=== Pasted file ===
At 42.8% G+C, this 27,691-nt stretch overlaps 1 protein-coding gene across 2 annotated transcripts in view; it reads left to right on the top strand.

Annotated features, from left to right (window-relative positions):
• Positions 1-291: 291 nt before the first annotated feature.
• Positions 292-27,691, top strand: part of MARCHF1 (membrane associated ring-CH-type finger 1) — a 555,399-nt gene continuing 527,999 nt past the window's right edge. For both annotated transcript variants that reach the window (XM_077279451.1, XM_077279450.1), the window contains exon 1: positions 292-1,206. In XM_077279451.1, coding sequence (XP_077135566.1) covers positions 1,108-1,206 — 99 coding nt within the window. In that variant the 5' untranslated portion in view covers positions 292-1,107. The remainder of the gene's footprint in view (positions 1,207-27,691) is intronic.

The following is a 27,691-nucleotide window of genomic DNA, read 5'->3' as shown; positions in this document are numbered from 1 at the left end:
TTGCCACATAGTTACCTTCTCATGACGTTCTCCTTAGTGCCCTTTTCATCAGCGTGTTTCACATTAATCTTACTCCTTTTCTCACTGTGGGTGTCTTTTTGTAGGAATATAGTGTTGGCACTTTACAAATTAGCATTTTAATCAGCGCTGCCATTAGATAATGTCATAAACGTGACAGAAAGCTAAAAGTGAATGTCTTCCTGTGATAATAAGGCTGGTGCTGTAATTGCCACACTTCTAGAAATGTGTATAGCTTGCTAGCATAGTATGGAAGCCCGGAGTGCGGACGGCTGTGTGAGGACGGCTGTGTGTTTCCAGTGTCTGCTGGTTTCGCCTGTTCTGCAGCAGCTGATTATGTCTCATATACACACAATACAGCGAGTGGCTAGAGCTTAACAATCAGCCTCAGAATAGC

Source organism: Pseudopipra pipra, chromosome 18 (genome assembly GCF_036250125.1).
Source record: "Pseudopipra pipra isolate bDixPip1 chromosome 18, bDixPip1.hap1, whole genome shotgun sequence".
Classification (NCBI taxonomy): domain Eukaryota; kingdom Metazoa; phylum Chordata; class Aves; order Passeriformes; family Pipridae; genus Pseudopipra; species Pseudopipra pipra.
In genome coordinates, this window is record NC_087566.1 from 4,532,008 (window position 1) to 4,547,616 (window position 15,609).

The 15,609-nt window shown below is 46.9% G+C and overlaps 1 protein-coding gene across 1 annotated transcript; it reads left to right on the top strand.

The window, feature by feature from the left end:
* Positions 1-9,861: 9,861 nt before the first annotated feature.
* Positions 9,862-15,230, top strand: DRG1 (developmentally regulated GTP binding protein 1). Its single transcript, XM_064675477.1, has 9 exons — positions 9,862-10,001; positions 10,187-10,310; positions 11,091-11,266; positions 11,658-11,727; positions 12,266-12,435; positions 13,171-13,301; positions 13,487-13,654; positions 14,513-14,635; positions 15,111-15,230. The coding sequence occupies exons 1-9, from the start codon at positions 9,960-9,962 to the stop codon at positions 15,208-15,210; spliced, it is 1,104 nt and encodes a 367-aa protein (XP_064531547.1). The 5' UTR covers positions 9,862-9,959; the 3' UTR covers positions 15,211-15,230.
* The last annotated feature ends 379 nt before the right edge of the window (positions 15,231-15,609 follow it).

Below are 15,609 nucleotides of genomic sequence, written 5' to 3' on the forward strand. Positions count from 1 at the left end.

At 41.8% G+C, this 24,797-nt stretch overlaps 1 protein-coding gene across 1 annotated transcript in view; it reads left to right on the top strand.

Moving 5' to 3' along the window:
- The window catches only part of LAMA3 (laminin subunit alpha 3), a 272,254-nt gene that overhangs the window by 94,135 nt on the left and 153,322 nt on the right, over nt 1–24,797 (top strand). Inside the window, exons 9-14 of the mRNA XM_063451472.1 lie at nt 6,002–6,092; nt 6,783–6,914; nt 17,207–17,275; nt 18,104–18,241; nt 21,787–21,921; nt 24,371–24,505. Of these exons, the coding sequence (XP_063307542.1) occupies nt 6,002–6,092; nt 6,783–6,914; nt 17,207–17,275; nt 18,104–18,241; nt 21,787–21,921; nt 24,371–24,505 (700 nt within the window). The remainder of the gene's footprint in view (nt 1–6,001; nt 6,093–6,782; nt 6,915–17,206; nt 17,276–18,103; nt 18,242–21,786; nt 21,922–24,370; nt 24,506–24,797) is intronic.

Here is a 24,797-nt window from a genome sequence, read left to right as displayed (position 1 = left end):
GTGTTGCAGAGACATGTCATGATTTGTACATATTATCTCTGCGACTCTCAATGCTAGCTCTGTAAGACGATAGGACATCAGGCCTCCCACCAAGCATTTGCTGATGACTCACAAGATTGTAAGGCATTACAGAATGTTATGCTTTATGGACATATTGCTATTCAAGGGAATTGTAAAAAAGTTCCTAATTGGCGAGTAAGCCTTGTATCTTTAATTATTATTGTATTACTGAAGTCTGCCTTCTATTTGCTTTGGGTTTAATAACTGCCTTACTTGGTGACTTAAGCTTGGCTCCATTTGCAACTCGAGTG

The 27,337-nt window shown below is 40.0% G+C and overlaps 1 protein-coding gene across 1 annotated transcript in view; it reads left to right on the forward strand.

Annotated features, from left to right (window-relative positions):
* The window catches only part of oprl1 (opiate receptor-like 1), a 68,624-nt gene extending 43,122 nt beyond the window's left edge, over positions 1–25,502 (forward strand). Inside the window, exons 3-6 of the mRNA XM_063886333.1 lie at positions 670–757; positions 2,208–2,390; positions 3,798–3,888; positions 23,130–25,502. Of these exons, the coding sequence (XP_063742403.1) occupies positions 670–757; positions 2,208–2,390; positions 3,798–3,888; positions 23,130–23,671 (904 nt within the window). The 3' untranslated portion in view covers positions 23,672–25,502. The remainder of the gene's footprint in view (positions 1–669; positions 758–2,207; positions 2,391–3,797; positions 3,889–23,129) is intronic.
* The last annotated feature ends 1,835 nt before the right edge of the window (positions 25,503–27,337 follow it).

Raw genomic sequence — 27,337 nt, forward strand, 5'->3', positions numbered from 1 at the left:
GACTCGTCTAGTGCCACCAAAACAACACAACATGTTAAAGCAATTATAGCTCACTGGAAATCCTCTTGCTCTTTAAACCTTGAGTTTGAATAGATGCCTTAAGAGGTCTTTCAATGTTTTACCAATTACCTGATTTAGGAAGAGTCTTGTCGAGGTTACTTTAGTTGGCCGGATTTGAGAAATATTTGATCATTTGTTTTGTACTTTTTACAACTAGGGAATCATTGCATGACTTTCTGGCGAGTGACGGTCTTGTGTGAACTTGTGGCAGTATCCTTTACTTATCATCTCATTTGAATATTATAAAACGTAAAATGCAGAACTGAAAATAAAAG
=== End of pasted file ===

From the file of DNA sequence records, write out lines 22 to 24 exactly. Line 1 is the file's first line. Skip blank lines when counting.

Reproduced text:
The 27,337-nt window shown below is 40.0% G+C and overlaps 1 protein-coding gene across 1 annotated transcript in view; it reads left to right on the forward strand.

Annotated features, from left to right (window-relative positions):
* The window catches only part of oprl1 (opiate receptor-like 1), a 68,624-nt gene extending 43,122 nt beyond the window's left edge, over positions 1–25,502 (forward strand). Inside the window, exons 3-6 of the mRNA XM_063886333.1 lie at positions 670–757; positions 2,208–2,390; positions 3,798–3,888; positions 23,130–25,502. Of these exons, the coding sequence (XP_063742403.1) occupies positions 670–757; positions 2,208–2,390; positions 3,798–3,888; positions 23,130–23,671 (904 nt within the window). The 3' untranslated portion in view covers positions 23,672–25,502. The remainder of the gene's footprint in view (positions 1–669; positions 758–2,207; positions 2,391–3,797; positions 3,889–23,129) is intronic.